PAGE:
Imagine you install a metal flap damper on your front door as a mail slot. Aesthetically that wouldn’t be pretty, but it is certain you would feel the cold convecting through the metal, and if you have the slightest warpage to the metal you are going to feel a full on draft. The reason we don’t think about our dampers (and the cold air it lets in) is that it is out of sight up our chimney not on the front door.
One good way to tell if you need a Chimney Balloon is if you stick your hand in the hearth of your fireplace and you notice a temperature change. If it is colder in there, a Chimney Balloon will without a doubt save you money. If you notice no change a Chimney Balloon will help, but it won’t help as drastically because your damper is in better shape than most.
If you want more definitive numbers data. Here is a link to a third party Chimney Balloon field test review that was done with a blower door on a ranch home comparing the Chimney Balloon to a damper, glass doors, and open damper condition. – Jason
by blogediter | Jun 26, 2019 | Save Energy
Q: Jason, My chimney opening measures 33″ x 6″ just above the damper. In one place on your website, it says to go with a Chimney Balloon that measures within 6″ in either direction. Therefore, I was going to choose the 30″ x 9″ Chimney Balloon. However, when I selected that Chimney Balloon, it said that it would only work on chimneys that were up to 6″ smaller (not larger). Please let me know whether this Chimney Balloon would work and, if not, what I need to order.- UT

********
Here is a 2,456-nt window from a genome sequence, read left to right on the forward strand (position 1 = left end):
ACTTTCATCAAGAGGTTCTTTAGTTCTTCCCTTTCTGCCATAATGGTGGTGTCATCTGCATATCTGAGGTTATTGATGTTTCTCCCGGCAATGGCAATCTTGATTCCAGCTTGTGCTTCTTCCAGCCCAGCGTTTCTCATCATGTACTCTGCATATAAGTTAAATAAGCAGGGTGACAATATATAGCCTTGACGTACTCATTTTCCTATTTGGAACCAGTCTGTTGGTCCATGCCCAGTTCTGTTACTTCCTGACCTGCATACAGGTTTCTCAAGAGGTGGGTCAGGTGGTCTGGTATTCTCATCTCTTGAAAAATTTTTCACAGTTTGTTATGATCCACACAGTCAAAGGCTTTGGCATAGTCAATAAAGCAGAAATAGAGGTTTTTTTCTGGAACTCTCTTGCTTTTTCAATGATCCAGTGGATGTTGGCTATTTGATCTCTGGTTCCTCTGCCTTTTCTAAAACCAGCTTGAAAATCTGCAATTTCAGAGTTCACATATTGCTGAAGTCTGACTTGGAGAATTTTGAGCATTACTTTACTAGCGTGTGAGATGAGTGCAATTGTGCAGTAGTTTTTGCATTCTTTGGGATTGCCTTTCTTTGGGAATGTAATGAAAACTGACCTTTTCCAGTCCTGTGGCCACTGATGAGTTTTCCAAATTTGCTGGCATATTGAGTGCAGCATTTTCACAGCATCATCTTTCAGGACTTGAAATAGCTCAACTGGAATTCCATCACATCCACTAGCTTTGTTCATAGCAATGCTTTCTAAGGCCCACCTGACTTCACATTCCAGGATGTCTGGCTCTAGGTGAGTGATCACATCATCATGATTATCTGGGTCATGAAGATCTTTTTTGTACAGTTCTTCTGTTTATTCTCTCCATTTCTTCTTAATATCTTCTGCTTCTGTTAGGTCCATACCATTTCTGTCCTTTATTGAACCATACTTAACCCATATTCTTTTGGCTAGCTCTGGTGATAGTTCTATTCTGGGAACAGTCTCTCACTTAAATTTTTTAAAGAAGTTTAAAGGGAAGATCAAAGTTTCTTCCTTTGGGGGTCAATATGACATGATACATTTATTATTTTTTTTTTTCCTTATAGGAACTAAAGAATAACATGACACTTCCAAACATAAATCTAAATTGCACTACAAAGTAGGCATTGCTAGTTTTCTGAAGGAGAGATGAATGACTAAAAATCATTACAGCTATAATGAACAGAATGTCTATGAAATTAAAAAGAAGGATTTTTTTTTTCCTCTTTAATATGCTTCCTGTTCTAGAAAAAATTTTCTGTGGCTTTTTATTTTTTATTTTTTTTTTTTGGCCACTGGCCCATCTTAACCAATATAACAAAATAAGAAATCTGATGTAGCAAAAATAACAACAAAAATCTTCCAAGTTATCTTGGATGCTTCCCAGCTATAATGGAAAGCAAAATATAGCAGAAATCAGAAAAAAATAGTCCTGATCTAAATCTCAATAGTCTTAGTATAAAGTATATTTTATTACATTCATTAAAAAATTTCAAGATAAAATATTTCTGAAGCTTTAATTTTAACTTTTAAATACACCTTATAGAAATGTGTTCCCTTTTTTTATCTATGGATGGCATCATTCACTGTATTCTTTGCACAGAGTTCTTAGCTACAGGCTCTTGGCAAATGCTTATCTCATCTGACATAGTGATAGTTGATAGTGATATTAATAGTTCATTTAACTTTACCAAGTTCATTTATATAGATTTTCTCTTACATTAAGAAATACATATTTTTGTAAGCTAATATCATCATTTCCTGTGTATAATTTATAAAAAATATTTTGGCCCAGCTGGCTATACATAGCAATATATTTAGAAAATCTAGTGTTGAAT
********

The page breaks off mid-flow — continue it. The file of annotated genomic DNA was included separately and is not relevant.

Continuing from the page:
A: Dear UT, For a 33X6 opening I would recommend a 33X12 stock Chimney Balloon. The 30×9 would be too small in length for your application. You could also call our customer service line (608-467-0229) a 33X9 Custom Chimney Balloon for the same price. The only difference is a custom Chimney Balloon requires a 14-day turnaround before it ships. Either option will work well.- Jason
by blogediter | Jun 17, 2019 | Save Energy
Q: Jason, I have a pot belly stove with a bad damper on it. Can I use this Chimney Balloon to stop up the chimney?I believe the stove pipe is 8.25″ ID – PS
A: Dear PS, If you can reach into your stove and touch the location where the chimney meets the stove you can use a 9×9 Chimney Balloon.
You will put the Chimney Balloon into the pipe right where it attaches to the firebox. The handle of the Chimney Balloon will be sticking into the firebox and the Chimney Balloon will plug the pipe. Most of the time on a pot belly stove the butterfly damper is ways up the flue pipe so that will not be a factor at all. I would recommend you put the Chimney Balloon reminder card on the pot belly stove handle if you use that stove at all.- Jason
by blogediter | May 31, 2019 | Save Energy
Q: I live in an area that is very hot (115F) in the summer, even though it goes below freezing in winters. Should I remove my Chimney Balloon in the Spring of each year due to the heat that is coming? Thank you, – PU
A: Dear PU, There is no real need to remove the Chimney Balloon in the summer even though the temperature gets that hot. As a matter of fact, I would encourage you to leave it in to help keep out the infiltrating heat. Air sealing helps you in the summer months as well as the winter. No doubt about it that kind of outside temperature is crazy hot! But your Chimney Balloon can handle it.- Jason